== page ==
Shrouded in a beautiful, bewildering haze, Domiciles, a psych-rock five-piece from Dunfermline, present their debut album – This Is Not A Zen Garden. No, it’s not. But what it is is an impressive collage of influences and styles, finely stitched together to create something truly wondrous. The band have been fine-tuning their craft since 2015, and it shows. Psych, shoegaze, krautrock and indie have all made their mark upon this album, but they’ve all been smudged at the edges until we’re left with a work of art and style that Domiciles command with an expertise way beyond their years.
Six Degree’s Of Separation sets the album in motion. A mysterious, cinematic intro leads way to a Slowdive-esque chord sequence, delivered by crunchy guitars and alluring synth lines. These elements, combined with the stomping, reverb-drenched drumming of Sean Harkins, had me moving my head in rhythm like a man possessed, or more charmed by the stunning soundscape. The song oozes style and mood, driven further home by the vocal work of Nick Young. His voice has a soft, soothing quality to it, layered with silky harmonies. Setting the tone for what’s to follow, it enters the stratosphere, with sci-fi synths adding yet another layer to this wall of captivating noise. They fill every inch with their nostalgic-cum-modern sound, whether its with huge reverb tails or sharp synths.
Moving into Bluer Than Blue, we’re introduced to electronic drum loops, straddled by a pure psych-rock sound reminiscent of The Brian Jonestown Massacre. It’s meditative, intoxicating and, yet again, spaced out. Punching in at just less than two and a half minutes does feel it leaving a little half baked, something unexpected in the psych genre. I had braced myself for it to be a long-winded, space tripping journey when it suddenly snapped to a close.
Domiciles are very diverse in this sense. Some of the tracks stick to the rule book, such as Sinking Sun; a beautifully dark and trippy piece, where the vocals are buried, the guitars drone and the atmosphere is heavy throughout. Other tracks, meanwhile, take those rules and scribble all over them with modern production techniques. Take The Rat, for example. At this point in the album, the style is par for the course, except they layer this song with thick sub-bass, more drum loops and electronic elements. It really leaves the feeling of familiar yet fresh. Like a film you swear you’ve seen before, but how could you? You’re watching it in the cinema for the first time.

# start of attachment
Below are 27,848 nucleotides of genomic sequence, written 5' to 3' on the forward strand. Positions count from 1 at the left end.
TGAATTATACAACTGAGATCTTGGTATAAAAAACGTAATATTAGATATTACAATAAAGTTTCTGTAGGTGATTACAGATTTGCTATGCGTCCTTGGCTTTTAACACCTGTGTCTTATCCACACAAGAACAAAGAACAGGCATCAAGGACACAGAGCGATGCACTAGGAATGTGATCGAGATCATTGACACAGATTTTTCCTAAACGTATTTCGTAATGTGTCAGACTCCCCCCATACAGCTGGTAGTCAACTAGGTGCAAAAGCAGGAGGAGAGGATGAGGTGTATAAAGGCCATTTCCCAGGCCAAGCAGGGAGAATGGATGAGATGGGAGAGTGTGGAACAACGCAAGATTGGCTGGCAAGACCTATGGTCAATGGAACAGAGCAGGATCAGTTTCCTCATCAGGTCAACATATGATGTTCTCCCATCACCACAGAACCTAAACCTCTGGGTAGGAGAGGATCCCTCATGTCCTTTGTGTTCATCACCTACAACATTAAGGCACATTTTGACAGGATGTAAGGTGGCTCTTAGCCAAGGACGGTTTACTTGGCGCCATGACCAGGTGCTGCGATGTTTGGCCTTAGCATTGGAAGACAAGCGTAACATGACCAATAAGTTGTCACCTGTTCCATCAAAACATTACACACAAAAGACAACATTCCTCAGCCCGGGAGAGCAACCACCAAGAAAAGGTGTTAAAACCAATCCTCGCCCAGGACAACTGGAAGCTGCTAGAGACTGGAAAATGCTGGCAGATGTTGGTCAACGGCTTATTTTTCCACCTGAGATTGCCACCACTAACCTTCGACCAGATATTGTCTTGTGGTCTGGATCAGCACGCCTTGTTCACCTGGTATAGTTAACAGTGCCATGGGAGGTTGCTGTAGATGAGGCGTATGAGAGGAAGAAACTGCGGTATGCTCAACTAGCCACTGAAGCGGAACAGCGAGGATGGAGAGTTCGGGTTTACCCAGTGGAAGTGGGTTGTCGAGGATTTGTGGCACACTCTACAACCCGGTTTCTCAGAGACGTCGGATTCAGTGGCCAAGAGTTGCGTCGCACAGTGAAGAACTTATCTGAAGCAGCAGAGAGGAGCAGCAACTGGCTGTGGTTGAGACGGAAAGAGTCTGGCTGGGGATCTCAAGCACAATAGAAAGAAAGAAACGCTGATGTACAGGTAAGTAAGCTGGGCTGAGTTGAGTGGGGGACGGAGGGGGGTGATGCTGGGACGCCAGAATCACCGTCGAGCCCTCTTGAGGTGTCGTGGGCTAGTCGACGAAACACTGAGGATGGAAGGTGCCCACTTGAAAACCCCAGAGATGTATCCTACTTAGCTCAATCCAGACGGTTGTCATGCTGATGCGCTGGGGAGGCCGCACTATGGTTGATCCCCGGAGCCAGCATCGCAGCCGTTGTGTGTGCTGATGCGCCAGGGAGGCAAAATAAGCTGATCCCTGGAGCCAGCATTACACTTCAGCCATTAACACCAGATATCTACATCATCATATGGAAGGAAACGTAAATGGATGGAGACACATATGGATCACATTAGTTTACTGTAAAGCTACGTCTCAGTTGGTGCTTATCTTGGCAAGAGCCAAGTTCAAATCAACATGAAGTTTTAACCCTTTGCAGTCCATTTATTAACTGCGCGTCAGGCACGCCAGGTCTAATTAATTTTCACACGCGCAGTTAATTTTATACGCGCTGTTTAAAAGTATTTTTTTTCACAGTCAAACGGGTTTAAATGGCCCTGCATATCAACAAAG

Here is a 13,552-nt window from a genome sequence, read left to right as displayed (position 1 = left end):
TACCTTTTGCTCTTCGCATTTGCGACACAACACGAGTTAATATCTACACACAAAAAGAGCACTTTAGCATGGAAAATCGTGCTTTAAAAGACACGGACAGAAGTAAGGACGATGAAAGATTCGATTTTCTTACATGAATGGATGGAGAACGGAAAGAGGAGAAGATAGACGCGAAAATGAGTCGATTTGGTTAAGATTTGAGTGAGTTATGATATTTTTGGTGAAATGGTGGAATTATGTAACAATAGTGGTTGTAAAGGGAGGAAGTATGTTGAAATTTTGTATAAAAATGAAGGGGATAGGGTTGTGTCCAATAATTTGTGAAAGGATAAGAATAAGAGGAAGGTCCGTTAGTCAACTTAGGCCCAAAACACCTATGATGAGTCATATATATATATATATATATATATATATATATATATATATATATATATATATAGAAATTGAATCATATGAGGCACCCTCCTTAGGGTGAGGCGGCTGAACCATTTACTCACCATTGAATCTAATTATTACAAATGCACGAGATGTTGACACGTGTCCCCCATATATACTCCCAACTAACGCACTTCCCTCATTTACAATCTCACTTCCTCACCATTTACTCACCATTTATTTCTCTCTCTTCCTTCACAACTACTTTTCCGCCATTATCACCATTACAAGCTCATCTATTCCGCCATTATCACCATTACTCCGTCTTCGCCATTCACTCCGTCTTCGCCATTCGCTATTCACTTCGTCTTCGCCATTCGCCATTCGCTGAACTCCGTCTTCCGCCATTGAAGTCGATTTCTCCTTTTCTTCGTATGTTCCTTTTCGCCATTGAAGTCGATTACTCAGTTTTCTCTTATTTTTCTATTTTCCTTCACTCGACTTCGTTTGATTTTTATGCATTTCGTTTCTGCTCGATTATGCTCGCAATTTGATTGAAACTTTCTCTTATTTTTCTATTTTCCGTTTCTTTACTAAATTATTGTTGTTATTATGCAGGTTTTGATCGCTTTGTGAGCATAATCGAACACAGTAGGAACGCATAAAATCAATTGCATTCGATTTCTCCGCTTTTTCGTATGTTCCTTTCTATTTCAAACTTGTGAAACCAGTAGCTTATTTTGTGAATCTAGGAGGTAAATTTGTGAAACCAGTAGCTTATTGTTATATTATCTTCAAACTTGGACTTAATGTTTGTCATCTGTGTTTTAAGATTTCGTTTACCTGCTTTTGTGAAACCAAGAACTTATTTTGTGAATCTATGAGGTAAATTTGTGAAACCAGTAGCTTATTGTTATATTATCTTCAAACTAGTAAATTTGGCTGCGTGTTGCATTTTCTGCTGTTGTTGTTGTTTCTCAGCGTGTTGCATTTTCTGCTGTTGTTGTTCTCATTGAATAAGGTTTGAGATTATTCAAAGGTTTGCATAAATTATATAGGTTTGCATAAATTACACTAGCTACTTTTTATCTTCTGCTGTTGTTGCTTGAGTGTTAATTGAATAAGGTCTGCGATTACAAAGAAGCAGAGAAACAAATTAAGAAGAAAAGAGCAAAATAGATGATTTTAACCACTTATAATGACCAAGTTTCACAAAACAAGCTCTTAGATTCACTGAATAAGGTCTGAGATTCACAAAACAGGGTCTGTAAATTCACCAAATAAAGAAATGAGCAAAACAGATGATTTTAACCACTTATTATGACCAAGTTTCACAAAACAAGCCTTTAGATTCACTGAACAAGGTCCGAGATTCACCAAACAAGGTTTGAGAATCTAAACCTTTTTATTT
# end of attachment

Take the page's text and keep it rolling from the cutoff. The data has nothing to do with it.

Want-Need is a standout track. A stellar example of modernising shoegaze. The guitars feel like they’ve been ripped straight from My Bloody Valentine’s Loveless, but when put alongside Domiciles much loved electronic soundscapes, the result is invigorating. It’s that luscious shoegaze we’ve grown familiar with, but it’s been run through photoshop. Its resolution has been increased, the contrast has been turned up, and the result is a piece that sounds altogether now while keeping one foot in the nineties. Not only is it a highlight, but it’s also an outlier, being the only song to feature female lead vocals, and they are divine. They weave in and out of the lazy/wavy guitars, thick with reverse delays and drowning in reverb, lessons learnt from the ten commandments of shoegaze.
The album rounds out with the intense journey of The Drug is Not Enough, arguably the band’s magnum opus up to this point in their career. This lethargic, massive odyssey of a track puts in bold everything that Domiciles do best, like a well-penned summary at the end of a thesis. The first half plays out as a homage to their psych forefathers, slow in pace, leaving me swaying to and forth, before crushing my ears with an all-out guitar/synth assault in its dying breaths. The drums are battered, the chords are driven into the ground, and the fuzz and reverb are running at full capacity. A song truly befitting of the duty of closing out a wonderful debut.
Domiciles have clearly worked hard to create what they have here. As I mentioned earlier, they’ve certainly taken their time to produce this collection of songs. They apparently locked themselves away in a cottage to focus their energy entirely on the writing and recording of this album, and I’m grateful they did. You can really feel the passion they have for this style, they embody it fully on this ten-track maiden-voyage, and I truly can’t wait to see where they take it next. Whether they keep us suspended in space for future releases, or turn the knobs down and take a more subtle approach, if they deliver it with the dedication and devotion they have here, it’ll surely live up to this honest, brilliant debut effort.
This Is Not A Zen Garden is set to be released on vinyl and all digital platforms on 16th August 2019 via Last Night From Glasgow. You can pre-order the album here.